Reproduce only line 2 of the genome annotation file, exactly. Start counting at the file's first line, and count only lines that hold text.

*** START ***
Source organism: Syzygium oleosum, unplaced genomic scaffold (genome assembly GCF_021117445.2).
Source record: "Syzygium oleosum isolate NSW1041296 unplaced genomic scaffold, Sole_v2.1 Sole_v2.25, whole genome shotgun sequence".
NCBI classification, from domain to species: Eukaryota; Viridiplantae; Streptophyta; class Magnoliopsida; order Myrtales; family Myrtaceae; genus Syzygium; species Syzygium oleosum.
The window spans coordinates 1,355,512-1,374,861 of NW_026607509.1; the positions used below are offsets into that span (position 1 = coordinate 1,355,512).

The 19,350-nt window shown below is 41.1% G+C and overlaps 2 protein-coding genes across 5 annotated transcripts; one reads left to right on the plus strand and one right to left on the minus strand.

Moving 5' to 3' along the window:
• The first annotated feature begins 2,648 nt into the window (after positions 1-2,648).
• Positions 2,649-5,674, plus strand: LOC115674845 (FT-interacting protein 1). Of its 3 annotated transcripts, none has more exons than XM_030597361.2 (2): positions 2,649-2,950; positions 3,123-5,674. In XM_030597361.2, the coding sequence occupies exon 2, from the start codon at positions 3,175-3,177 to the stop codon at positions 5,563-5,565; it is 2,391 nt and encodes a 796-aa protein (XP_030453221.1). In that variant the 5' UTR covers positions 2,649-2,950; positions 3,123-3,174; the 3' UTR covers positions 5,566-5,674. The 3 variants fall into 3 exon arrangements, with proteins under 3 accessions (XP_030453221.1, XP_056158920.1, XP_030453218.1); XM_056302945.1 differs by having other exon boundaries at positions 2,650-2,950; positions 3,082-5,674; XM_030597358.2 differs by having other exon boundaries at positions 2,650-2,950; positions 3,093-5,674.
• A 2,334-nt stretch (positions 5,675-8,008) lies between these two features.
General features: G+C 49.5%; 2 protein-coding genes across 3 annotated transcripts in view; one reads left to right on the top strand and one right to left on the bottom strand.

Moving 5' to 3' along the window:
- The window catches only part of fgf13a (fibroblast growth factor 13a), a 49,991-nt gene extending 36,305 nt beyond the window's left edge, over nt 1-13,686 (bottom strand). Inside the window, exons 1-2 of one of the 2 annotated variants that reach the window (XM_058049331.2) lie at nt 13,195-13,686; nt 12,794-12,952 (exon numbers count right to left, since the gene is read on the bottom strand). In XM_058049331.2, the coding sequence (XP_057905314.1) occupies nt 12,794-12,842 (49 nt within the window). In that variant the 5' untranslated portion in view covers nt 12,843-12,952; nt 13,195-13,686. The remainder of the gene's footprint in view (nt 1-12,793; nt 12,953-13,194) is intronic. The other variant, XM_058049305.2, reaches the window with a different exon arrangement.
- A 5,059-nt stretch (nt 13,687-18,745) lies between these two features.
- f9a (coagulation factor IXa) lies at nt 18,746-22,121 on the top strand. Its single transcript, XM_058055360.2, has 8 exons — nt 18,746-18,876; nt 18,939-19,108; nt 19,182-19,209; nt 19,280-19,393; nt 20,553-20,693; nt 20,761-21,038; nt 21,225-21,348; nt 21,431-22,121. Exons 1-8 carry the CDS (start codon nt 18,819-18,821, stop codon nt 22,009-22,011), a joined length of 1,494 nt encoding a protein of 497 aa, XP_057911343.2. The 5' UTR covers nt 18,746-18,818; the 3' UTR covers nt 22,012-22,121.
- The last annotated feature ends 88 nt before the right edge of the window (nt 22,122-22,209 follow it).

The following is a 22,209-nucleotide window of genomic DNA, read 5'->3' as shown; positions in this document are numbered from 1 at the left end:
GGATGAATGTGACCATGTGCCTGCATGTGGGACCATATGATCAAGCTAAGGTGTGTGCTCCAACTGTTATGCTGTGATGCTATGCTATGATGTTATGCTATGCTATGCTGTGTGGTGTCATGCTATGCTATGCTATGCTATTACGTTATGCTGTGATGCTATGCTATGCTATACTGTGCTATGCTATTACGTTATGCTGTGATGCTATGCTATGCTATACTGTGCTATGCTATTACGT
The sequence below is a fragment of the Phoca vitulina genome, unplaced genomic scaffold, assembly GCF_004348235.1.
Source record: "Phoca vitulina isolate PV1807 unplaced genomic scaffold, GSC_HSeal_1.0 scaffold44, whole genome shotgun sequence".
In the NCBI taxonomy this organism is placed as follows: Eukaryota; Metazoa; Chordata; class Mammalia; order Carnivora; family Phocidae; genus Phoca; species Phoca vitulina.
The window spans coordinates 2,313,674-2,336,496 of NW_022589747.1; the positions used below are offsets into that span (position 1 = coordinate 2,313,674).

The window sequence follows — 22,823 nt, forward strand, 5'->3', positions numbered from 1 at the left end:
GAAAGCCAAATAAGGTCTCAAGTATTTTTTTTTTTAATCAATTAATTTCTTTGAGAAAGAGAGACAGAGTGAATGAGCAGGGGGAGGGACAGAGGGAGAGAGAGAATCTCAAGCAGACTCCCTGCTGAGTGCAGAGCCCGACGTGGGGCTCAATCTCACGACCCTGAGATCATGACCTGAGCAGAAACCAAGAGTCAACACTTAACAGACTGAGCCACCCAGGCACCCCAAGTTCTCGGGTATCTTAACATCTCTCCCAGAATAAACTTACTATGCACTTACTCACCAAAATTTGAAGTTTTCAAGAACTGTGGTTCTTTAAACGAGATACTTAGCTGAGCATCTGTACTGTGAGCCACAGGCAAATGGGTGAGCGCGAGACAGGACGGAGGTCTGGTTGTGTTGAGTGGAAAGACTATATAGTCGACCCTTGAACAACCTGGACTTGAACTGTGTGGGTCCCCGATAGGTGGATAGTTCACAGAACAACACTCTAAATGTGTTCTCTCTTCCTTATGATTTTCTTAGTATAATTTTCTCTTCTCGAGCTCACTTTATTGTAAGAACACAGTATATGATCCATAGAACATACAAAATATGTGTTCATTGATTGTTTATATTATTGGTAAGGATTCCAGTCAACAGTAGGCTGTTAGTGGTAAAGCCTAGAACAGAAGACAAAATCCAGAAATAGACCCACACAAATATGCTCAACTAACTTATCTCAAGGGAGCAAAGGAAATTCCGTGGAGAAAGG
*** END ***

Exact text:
Source record: "Syzygium oleosum isolate NSW1041296 unplaced genomic scaffold, Sole_v2.1 Sole_v2.25, whole genome shotgun sequence".